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What Does the Repeal of Don't Ask, Don't Tell Mean?

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Question: What Does the Repeal of Don't Ask, Don't Tell Mean?
The military policy that forbid gays and lesbians from serving openly in the military has been overturned. Gays and lesbians can now serve in the US military. So, how will the lives of lesbian, gay and bisexual soldiers be different now that "Don't Ask, Don't Tell" is no longer in effect?
Answer: The repeal of Don't Ask, Don't Tell allows gay and lesbians to serve in the US military. It doesn't mean, however, that same-sex partners are eligible for all the benefits as opposite sex military couples. Actually, there are many instances where the families of of gay and lesbian service members are not treated equally because of the Defense of Marriage Law.

LGBT Military Families

Prior to the repeal of "Don't Ask, Don't Tell" gay and lesbian service members were banned from getting married to a person of same sex. They couldn't display partner's pictures on their desks and their families had to live off base.

With the repeal, gay and lesbian soldiers can get married in states where same-sex marriage is legal. But, because the Defense of Marriage law is still in effect, their families and partners will not be eligible for any military benefits.

Children, however, whether adopted or biological are eligible for the same benefits as any other military member.

Next of Kin

When a soldier is injured or killed in combat, the military notifies the soldier's designated next of kin. Under the Defense of Marriage law, a soldier cannot name a same-sex partner as a next of kin. They can, now with the repeal of DADT, name their partner as “Designated Person," who will be notified of an emergency situation, but not as quickly and without the same detail of information a next of kin receives.

Housing

DOMA prevents the military from recognizing same-sex spouses as dependents of service members, so military family housing is not available to same-sex couples unless they have children. Likewise, if a service member is assigned to a new base, financial assistance is not available to help the partner relocate. Same-sex spouses are also not eligible for an educational stipend that opposite-sex couples are, to help them obtain a new career if necessary because of relocation.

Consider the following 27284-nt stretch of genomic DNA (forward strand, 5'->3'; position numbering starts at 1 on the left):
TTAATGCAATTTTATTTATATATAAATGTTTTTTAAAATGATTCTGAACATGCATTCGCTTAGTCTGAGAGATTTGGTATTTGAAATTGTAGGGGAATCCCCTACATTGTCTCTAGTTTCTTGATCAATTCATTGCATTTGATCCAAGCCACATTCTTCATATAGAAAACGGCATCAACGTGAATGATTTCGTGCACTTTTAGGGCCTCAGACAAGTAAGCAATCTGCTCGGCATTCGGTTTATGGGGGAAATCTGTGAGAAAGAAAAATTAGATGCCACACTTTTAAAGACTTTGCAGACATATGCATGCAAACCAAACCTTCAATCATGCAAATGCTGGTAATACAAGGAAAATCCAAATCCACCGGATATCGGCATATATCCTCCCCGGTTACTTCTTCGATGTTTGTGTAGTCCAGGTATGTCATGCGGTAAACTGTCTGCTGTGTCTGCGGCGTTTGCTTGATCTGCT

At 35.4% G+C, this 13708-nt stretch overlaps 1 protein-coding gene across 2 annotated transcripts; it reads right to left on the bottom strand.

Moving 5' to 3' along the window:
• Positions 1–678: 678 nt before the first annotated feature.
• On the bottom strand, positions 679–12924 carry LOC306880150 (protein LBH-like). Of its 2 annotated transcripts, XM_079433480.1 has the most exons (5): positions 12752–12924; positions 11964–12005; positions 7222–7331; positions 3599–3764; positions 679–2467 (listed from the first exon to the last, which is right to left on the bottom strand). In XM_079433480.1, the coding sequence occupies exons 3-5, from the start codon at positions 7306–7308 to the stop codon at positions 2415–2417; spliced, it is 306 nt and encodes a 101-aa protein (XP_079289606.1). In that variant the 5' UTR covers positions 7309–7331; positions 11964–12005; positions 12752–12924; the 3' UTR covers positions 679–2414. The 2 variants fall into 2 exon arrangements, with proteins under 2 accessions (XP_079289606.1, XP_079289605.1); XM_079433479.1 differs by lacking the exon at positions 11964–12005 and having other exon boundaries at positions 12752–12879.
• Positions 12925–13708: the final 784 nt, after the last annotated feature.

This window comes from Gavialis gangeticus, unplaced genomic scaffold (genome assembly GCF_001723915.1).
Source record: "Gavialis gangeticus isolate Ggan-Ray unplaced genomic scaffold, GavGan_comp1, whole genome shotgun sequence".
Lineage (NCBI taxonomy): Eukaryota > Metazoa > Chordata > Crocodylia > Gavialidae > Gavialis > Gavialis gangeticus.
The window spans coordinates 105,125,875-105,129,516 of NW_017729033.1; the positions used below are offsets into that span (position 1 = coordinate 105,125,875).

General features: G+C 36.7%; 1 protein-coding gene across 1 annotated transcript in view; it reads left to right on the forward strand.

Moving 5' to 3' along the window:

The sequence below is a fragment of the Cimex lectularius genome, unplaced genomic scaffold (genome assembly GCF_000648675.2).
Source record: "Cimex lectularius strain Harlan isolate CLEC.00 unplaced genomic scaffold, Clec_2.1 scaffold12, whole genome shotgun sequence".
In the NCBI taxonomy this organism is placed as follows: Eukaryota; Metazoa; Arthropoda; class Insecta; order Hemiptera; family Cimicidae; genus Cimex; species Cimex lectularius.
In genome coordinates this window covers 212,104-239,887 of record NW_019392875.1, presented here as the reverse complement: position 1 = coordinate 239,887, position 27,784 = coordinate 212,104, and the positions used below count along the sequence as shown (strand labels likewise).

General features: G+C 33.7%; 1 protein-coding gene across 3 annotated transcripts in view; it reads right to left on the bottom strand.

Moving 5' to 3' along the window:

Benefits

Military spouses are not eligible for health insurance, nor can they obtain a military ID card, which would allow them on access to the military base and services, like counseling, for military families.

Because of DOMA, same-sex spouses are not eligible for survivor benefits from the military for deceased service members. If a service member was previously in a heterosexual marriage, that ex-husband or wife may get the benefits instead.

Spousal Privilege

Like in US law, spouses can refuse to testify against their partner in military criminal court, but because same-sex marriage is not recognized under DOMA, same-sex spouses can be forced to testify against their loved ones and disclose confidential information shared during the marriage relationship.

Joint Duty

In cases where both members of a married couple are in the military, spouses are generally stationed in the same geographic location. In the case of same-sex couples, this will not be considered.

Although gay and lesbian soldiers are now able to serve openly, clearly they are not serving equally. Servicemenbers Legal Defense Network estimates that there are more than 100 benefits that gay and lesbian soldiers are not eligible for, even with the repeal of DADT. For more information contact Servicemembers Legal Defense Network.

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